However, over the past decades, some eminent leaders of both SERC and TLSC have continued to direct the TLSC to become increasingly conservative and pro-establishment. They joined the yellow shirts in opposing former Prime Minister Thaksin Shinawatra, especially after Thaksin attempted to privatize key resources such as water and electricity.

In the lead-up to the May 2014 coup, SERC also called on unions to go on strike for the removal of the Yingluck administration thereby making way for an unelected government. The anti-Thaksin/Yingluck campaign is a major historical misstep that has caused severe democratic regression in Thailand.

Entrenched fragmentation in 2020

Labour groups mobilised following the initial wave of student-led protests in June and July 2020. On 16 August 2020, the Labour Network for People’s Rights (LNPR or เครือข่ายแรงงานเพื่อสิทธิประชาชน, a coalition of seven labour groups in industrial areas around the periphery of Bangkok Metropolitan) announced its support for the pro-democracy movement by calling for unity among workers from diverse occupations.

Trade unionists in small and medium enterprises, such as LNPR members, have struggled for recognition at the workplace level. LNPR leader Thanaporn Vichan was dismissed by her employer. She believes her dismissal had to do with her union leadership and political movement. Since 2020, Thanaporn has filed grievances at the labour court for her reinstatement. It is also worth emphasising that labour activists’ roles in democracy fronts have largely been played by women workers who receive little visibility in the male-dominated labour movement.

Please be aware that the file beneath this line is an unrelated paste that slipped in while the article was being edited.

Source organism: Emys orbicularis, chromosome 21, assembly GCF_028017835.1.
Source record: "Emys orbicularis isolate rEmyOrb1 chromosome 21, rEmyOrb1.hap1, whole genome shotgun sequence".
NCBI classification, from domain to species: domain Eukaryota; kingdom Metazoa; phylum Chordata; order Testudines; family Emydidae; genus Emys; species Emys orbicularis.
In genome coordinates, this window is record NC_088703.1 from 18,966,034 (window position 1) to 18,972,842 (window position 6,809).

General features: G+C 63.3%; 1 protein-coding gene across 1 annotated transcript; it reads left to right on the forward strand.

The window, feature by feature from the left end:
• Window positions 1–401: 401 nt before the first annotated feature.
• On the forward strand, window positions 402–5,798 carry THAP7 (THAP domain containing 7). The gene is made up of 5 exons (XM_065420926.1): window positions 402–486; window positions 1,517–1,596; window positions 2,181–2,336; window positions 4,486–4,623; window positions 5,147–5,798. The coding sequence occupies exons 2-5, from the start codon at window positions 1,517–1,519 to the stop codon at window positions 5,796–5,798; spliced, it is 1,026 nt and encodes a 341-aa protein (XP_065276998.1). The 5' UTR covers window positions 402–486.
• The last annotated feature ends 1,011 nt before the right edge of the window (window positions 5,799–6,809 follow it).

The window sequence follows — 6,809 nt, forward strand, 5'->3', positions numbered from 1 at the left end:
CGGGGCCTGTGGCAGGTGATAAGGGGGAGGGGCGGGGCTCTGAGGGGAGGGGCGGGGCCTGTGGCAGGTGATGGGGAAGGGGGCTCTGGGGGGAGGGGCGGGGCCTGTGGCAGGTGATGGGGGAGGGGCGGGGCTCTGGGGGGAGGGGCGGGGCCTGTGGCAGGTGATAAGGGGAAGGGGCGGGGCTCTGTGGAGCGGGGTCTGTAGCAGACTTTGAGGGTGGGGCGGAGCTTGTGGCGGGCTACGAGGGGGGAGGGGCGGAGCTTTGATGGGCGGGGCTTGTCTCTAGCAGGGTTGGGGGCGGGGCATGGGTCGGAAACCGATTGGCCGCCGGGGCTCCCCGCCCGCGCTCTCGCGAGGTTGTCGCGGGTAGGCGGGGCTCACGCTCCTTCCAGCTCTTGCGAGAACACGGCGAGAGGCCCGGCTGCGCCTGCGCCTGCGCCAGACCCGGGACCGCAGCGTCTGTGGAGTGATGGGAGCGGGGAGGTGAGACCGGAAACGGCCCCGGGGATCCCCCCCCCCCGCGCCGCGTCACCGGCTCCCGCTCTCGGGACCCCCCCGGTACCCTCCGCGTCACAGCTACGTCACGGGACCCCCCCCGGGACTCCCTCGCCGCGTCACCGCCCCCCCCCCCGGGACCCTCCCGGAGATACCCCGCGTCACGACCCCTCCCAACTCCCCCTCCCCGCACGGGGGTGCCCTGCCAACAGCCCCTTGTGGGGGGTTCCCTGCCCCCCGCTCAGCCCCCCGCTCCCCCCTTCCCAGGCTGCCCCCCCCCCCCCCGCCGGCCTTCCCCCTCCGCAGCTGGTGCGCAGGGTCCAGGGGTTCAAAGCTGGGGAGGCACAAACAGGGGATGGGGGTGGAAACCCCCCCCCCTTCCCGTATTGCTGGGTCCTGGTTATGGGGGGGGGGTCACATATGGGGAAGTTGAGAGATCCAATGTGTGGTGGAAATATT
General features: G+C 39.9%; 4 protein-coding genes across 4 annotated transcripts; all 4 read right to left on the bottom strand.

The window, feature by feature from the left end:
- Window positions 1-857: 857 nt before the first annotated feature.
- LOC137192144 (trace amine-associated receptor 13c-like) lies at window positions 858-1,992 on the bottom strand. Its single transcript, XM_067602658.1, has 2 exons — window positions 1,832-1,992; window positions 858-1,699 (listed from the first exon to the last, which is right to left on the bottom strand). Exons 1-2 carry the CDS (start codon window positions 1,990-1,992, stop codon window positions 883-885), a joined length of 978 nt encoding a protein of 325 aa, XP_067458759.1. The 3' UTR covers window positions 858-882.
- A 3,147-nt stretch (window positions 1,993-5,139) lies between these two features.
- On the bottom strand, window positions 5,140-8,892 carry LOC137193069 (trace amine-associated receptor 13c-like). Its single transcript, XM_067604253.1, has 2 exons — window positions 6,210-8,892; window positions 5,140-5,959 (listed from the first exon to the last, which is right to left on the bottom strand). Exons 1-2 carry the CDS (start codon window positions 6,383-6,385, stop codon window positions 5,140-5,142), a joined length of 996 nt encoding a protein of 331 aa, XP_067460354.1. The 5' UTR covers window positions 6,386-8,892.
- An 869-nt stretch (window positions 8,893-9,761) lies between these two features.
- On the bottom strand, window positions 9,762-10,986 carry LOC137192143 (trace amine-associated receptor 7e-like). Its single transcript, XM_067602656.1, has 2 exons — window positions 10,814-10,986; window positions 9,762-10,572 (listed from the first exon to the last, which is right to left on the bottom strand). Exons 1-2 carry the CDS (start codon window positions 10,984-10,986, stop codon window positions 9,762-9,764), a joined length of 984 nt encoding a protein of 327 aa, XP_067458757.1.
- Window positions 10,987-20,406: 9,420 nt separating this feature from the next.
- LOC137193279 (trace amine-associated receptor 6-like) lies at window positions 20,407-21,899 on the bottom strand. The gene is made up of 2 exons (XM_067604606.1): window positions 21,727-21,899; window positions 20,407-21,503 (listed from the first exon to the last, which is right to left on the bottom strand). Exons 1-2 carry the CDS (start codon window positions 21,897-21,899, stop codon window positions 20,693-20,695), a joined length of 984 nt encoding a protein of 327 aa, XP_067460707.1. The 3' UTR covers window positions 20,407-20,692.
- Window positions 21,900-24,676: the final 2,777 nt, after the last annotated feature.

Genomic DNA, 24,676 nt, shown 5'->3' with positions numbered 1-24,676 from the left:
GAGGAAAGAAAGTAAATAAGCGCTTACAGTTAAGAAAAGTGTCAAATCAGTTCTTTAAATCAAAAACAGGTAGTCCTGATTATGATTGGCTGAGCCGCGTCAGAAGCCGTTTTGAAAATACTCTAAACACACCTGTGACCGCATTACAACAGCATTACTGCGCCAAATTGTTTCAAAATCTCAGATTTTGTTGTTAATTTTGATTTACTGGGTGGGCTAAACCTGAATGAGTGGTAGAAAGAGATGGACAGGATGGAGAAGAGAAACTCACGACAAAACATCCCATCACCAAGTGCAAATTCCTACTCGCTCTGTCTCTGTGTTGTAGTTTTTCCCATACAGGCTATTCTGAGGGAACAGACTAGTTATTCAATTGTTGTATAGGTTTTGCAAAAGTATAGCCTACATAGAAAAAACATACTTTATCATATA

While the TLSC leadership continues to maintain a close relationship with the Prayut administration, the LNPR regards the current military-back government as authoritarian and oppressive. The LNPR considers the current Thai regime to be at the core of workers’ suffering. It emphasises inequality between ruling elites and working-class people. LNPR advocacy further targets unemployment, minimum wage, and safety nets for informal workers. It also asserts that the government has neglected the welfare of the workers during COVID-19 and is incapable of improving the deteriorating economy.

Thanaporn talking to a crowd of labour activists.  #ม็อบ19กุมภา by Prachatai on Flickr CC BY-NC-ND 2.0

In the midst of the pandemic, the LNPR is one of the few labour voices that advocates for effective and inclusive relief measures for all. An LNPR open letter to the government was endorsed by NGOs working on various issues including labour, urban slums, gender equality and women’s rights.

The different stances of the TLSC and the LNPR put them at odds with each other. On the Decent Work Day in late October 2020, the two groups coincidentally organised rallies in front of the Social Security head office in order to submit demands on behalf of their constituents. While the TLSC legally requested a permit from the authority to hold a rally, the LNPR instead took a civil disobedience approach and organised their rally without a permit. As the LNPR arrived at the scene earlier, its occupation of the space was interpreted to be rather defiant and disrespectful to the TLSC.

In November 2020, the TLSC issued a formal declaration distancing themselves from the pro-democracy movement while condemning protesters for inappropriately disrespecting the monarchy. Some TLSC leaders often remind members to separate “politics from the labour agenda” when participating in TLSC events. This only serves to alienate and silence progressive voices such as Thanaporn who otherwise deserve to lead.

As Sakdina proposes, the first steps that the Thai labour movement should take to reclaim its vision as an inclusive political movement is to redefine its purpose and rethink whom it serves. As the TLSC still occupies a central role in the national labour movement, its compromise with the government is one factor that marginalises broader labour voices that criticise the authoritarian regime. For many unionists though, a lack of integrity and the desire for power among labour elites have pushed them to support the student-led movement, albeit on an individual basis.

Supporting the pro-democracy movement has costs. Like democracy activists, LNPR leaders have received police summons—tactics increasingly used to disrupt activists routines—that could potentially lead to serious charges. One leader even found a GPS tracker under her car while on her way to a protest in front of the German Embassy in October 2020.